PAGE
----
A second important factor in influencing the effectiveness of a sectorization technique is the number of sectors per cell. Intuitively, the more sectors in a cell, the less interference in the system. Thus, the number of sectors chosen will have a direct impact on reduction of co-channel interference and increasing the system capacity. However, too many sectors at a cell can cause excessive handoffs and increase equipment and operational costs.
Referring to FIG. 2, a known first generation Wide-Beam Tri-sector Cell (WBTC) architecture 20 is shown in the shape of a hexagon. The hexagon-shaped WBTC 20 is sectorized into three diamond-shaped sectors 21, 22 and 23. For each sector 21, 22 and 23, directional 120° antennas 24, 25 and 26 are placed at the WBTC's center point and have the radiation patterns as shown (in dashed line) to cover the diamond-shaped sectors 21, 22 and 23, respectively. From the figure it can be observed, however, that at the far corners of the common boundaries of the diamond-shaped sectors 21, 22 and 23, the coverage areas of direction antennas 24, 25 and 26 do not match the actual coverage contour of the diamond-shaped sectors 21, 22 and 23. Therefore, poor coverage occurs in these areas.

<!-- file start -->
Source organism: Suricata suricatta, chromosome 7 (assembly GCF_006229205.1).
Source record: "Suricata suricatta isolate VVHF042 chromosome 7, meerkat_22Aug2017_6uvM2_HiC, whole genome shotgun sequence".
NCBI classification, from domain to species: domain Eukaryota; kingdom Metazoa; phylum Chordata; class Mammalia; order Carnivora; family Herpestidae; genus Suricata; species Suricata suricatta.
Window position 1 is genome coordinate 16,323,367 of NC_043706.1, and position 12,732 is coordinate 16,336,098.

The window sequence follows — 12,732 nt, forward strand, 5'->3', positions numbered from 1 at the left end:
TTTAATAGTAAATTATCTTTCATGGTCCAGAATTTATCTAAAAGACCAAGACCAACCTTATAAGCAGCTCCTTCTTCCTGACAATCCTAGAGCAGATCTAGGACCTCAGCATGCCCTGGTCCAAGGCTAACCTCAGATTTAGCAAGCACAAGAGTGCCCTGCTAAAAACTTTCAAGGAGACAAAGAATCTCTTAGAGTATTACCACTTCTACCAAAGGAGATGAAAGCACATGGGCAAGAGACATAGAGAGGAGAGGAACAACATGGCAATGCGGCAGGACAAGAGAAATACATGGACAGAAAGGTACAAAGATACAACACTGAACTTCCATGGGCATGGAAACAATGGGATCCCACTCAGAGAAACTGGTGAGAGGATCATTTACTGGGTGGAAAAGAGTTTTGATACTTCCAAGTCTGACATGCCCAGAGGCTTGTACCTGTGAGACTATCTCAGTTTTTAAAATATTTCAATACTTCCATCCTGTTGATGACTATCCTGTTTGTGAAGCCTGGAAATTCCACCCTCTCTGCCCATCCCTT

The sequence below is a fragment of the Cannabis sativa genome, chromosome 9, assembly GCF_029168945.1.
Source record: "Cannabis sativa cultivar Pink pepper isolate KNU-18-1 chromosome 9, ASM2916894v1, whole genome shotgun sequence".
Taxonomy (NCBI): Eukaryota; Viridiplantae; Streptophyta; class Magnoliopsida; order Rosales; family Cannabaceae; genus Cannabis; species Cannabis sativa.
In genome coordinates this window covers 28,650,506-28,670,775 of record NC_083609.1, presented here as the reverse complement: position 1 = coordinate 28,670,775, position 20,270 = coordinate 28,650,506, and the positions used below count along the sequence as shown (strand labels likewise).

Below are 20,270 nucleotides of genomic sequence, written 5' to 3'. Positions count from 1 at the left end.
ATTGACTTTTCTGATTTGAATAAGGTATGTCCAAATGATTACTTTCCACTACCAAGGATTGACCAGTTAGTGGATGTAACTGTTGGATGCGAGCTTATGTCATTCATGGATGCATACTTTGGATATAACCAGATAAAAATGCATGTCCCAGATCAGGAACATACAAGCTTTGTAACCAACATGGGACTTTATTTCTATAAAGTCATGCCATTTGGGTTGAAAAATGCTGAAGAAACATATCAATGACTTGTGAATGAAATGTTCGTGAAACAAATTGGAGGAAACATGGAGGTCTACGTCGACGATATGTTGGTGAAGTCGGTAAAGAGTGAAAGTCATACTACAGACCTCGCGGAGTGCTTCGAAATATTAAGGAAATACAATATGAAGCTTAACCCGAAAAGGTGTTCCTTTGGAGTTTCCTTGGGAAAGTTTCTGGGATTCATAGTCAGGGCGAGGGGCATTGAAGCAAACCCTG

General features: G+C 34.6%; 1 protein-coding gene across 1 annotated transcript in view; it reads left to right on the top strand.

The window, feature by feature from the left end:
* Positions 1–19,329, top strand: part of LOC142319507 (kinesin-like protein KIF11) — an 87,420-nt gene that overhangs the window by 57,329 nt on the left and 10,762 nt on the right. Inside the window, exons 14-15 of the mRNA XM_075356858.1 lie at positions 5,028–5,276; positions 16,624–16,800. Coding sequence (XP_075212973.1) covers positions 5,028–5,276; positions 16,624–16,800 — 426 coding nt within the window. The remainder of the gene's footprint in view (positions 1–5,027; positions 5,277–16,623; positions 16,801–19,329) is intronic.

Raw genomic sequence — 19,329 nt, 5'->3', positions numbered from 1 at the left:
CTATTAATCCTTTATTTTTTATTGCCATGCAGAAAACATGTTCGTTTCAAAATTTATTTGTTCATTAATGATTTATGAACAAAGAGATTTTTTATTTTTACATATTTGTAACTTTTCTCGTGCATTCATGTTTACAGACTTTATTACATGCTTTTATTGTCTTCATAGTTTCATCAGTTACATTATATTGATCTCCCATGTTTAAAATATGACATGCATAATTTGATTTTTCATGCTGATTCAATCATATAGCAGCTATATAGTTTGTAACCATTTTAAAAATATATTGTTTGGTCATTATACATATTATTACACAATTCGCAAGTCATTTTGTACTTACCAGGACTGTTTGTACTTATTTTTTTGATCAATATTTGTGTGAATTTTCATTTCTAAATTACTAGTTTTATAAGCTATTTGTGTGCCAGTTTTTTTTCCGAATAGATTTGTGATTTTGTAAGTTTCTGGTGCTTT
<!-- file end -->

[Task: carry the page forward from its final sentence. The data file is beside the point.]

Referring to FIG. 3, a known second generation Narrow-Beam Tri-sector Cell (NBTC) architecture 30 is shown. The NBTC 30 is sectorized into three hexagon-shaped sectors 31, 32 and 33. For each sector 31, 32 and 33, directional 60° antennas 34, 35 and 36 are placed at the NBTC's center point and have the radiation patterns as shown (in dashed line) to cover the hexagon-shaped sectors 31, 32 and 33, respectively. With three such antennas, the coverage contour of the NBTC 30 is much like a clover-leaf. Because of the better match between the cellular contour and the actual cell coverage, the NBTC architecture 30 performs better than the WBTC architecture 20. However, while the NBTC eliminates the coverage problem of the WBTC, it can be shown that having three directional antennas to serve three sectors per cell does not take full advantage of the directional antennas to suppress co-channel interference. As a result, typical cellular networks using WBTC and NBTC require a channel reuse factor of N≧3 to yield adequate channel quality.